In what shall henceforth be known as ‘VR Day – BOOM!’, I spent my last afternoon at Brasil Game Show strapping various contraptions to my big old head, spinning and bobbing around like a drunk pigeon, and just generally looking like a bit of a tool. Here’s the thing, though – I really didn’t care, and it was totally, totally worth it. I’ve been ridiculously excited about the coming of VR for ages now, and this was a great opportunity to have a crack at a few variations of it, and just generally see what our glorious VR future looks like.
My first observation (and personally, quite a happy one) was that I didn’t vomit everywhere. I’ve covered the potential for queasiness before – it’s basically some science-y stuff – and I’d be lying if I said it wasn’t something of a concern for me, so, all things considered, I’m calling that a win. Why, well because regardless of how much I might want to join the VR revolution, not being able to do so without constantly losing my lunch would probably take the shine off it pretty damn quickly. Again: winning!
Anyway, I tried the Oculus Rift first, and because it was my first experience, and because I was standing up, there was a bit of unsteadiness – but nothing more. It was a fairly simple simulation, involving wandering around a house and some gardens, and for the most part, it was comfortable enough to use. Going up some stairs proved to be the trickiest part – but that was mainly because I kept trying to physically climb actual stairs. That weren’t there. Like a tool. Once or twice I’d accidentally turn using the controller and the headset at the same time, and that resulted in whipping round at an ungodly speed – which was weird and slightly dizzying – but again, it wasn’t particularly nauseating per se. Graphically speaking, the sim was fairly basic, so I wasn’t blown away by it – but just being able to, for example, look down and examine a book by moving my head, felt way more immersive than doing the same thing on a TV screen ever could.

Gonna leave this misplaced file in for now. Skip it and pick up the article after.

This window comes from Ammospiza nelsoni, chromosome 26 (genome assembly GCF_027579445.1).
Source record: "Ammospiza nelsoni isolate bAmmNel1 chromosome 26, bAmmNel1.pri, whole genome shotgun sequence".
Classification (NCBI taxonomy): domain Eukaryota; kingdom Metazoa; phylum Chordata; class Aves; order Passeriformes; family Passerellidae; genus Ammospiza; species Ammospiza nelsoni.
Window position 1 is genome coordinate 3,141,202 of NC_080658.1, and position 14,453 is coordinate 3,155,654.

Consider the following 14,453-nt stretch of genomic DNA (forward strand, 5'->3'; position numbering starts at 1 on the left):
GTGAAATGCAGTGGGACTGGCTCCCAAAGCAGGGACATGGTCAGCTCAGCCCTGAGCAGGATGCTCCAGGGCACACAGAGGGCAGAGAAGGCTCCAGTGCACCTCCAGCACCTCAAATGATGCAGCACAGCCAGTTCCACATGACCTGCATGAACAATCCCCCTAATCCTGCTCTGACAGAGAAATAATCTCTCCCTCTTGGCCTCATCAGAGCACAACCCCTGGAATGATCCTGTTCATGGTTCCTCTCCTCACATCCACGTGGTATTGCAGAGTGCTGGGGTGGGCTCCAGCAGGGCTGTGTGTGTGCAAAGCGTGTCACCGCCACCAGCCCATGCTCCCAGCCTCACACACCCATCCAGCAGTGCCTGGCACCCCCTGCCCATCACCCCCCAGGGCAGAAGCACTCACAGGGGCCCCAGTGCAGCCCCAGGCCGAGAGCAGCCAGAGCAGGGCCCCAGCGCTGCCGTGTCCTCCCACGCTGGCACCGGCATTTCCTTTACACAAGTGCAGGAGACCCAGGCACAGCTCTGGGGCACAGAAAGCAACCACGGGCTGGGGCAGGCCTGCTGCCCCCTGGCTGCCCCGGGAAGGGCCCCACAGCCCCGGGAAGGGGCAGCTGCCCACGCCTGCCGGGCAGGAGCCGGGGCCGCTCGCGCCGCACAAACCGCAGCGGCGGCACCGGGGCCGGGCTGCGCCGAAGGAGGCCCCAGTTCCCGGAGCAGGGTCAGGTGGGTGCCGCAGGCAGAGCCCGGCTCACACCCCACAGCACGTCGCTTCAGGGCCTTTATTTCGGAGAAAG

And, just like that, I’d tried out VR for the first time.
I then moved on to try the Samsung VR thing – which is basically an S6 smartphone strapped into some headgear (sold separately, I’d imagine because you know, capitalism). This is obviously going to be the lower end of the VR market, but it’s also likely to be the “gateway” end of it too, so I was keen to check it out anyway. Bearing in mind the relative simplicity of the set-up, I was actually very, very impressed. I was playing a 3D/VR angry birds game, which was pretty good fun. Actually, it was a lot of fun. Using the accelerometer in the phone (as opposed to holding a controller), and the 3D/VR capabilities of the game, you fly around the level, trying to pass through rings, – basically turning and steering with the headset.
It was genuinely commendable how smooth it all was, and it was perfectly possible to perform a quick 360 without any juddering or lag whatsoever, and without getting disorientated at all. Possibly just because it was all colourful and cartoon-ey, this felt more like 3D++ than, say, full on VR-simulation, but nonetheless, it was thoroughly enjoyable, and if that’s indicative of the stuff we can just download and enjoy casually, I think at least that aspect of VR’s future looks bright!